Help to Buy schemes – FAQs
Want to know more about the government’s Help to Buy scheme and how it might affect you? We answer some of the most frequently asked questions.
Does Help to Buy make it easier for me to buy a property?
It might, if you have at least a 5% deposit saved, can prove you can afford the mortgage payments and meet the provider’s lending conditions (which vary between lenders).
Where is the Help to Buy scheme available?
The Help to Buy Equity Loan schemes are available in England. If you live elsewhere in the UK, you can use:
Will I find it hard to get another mortgage when I move?
If your home’s value falls or stays the same, it could be harder to pay back the government’s equity share. This could make it harder to get another mortgage when you move.
The Help to Buy scheme only allows you to take out a repayment mortgage, so the amount you borrow gradually reduces over time. This means by the time you come to sell you should own a bigger proportion of your property, even if house prices haven’t gone up.
Discuss your options with your mortgage lender or broker before you start looking for another property.
Would I be better off renting, or buying through Help to Buy?
This depends on your individual circumstances.
The scheme is designed to help people who have already made the decision to buy and who have a deposit of at least 5%, and can afford the mortgage repayments. But make sure you can afford the other costs, such as the legal fees and Stamp Duty.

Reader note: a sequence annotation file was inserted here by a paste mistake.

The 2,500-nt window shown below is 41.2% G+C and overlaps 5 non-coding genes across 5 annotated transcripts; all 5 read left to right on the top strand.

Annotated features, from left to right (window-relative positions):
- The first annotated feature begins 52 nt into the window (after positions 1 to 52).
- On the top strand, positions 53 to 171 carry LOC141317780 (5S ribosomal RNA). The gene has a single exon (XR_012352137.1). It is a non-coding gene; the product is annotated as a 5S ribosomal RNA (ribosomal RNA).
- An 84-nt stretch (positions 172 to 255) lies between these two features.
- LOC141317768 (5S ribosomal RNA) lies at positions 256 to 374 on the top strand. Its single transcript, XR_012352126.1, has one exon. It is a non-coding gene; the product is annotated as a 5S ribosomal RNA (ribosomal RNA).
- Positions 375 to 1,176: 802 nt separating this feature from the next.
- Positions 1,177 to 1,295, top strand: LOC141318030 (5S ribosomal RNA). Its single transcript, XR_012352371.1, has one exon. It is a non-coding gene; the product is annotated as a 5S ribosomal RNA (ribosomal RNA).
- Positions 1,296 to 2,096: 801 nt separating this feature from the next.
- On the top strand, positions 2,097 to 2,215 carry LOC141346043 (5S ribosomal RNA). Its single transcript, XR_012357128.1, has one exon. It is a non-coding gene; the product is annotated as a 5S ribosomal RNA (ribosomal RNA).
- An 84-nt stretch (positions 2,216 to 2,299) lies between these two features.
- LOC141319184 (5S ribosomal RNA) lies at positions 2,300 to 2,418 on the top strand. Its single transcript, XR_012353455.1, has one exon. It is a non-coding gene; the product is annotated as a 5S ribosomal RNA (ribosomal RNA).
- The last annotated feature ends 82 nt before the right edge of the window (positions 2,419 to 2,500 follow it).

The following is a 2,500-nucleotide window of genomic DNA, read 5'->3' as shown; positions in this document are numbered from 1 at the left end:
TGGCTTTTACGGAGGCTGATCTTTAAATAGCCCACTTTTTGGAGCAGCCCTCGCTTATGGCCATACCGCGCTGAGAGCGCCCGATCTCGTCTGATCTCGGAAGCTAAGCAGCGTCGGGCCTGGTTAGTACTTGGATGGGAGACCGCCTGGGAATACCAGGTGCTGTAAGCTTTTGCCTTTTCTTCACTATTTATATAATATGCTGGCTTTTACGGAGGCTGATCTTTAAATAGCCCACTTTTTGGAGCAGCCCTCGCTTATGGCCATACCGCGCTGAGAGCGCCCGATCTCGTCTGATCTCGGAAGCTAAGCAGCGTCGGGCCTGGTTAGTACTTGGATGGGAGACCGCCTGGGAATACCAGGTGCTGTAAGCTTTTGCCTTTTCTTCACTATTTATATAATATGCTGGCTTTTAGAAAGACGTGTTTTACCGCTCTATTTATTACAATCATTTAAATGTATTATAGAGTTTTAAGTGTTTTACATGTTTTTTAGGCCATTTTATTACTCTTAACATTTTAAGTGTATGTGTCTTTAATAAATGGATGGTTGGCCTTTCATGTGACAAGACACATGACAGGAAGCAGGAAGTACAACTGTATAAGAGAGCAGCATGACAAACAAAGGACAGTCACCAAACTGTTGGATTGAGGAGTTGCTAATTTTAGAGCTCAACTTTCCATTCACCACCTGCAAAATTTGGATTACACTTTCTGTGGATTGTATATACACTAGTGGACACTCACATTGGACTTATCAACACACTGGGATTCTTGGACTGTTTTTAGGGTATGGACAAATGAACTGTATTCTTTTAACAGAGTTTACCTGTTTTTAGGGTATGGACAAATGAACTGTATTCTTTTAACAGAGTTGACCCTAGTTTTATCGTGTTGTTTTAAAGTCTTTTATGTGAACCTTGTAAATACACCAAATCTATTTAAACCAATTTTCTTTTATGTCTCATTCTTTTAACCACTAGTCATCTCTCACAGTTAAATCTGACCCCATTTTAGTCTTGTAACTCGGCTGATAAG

How long will the help to buy scheme run for?
This scheme opens to new applications from 16 December 2020 and will run until 31 March 2023. It is only open to first-time buyers and is subject to regional price caps.
What happens when I sell my Help to Buy home?
When you sell your Help to Buy home you will repay your equity loan at the same time. So if you initially purchased with a 75% mortgage and a 5% cash deposit and have made no other repayments you will repay 20% of the value of your home at the time you sell.
Remember you can sell your home at any time, but an independent valuer must decide what it is worth.
What happens if property values fall?
When you sell, the full amount of the equity loan you received will have to be paid as a percentage of the sale.
This means if the market value of your property falls below the level at which it was first purchased, you will repay less than the original amount than you borrowed through the equity loan scheme. For example, if you purchased a home valued at £250,000 of which 20% was made up of an equity loan (£50,000) and the value of your home subsequently fell to £200,000. You would only need to pay back 20% of £200,000 which is £40,000.
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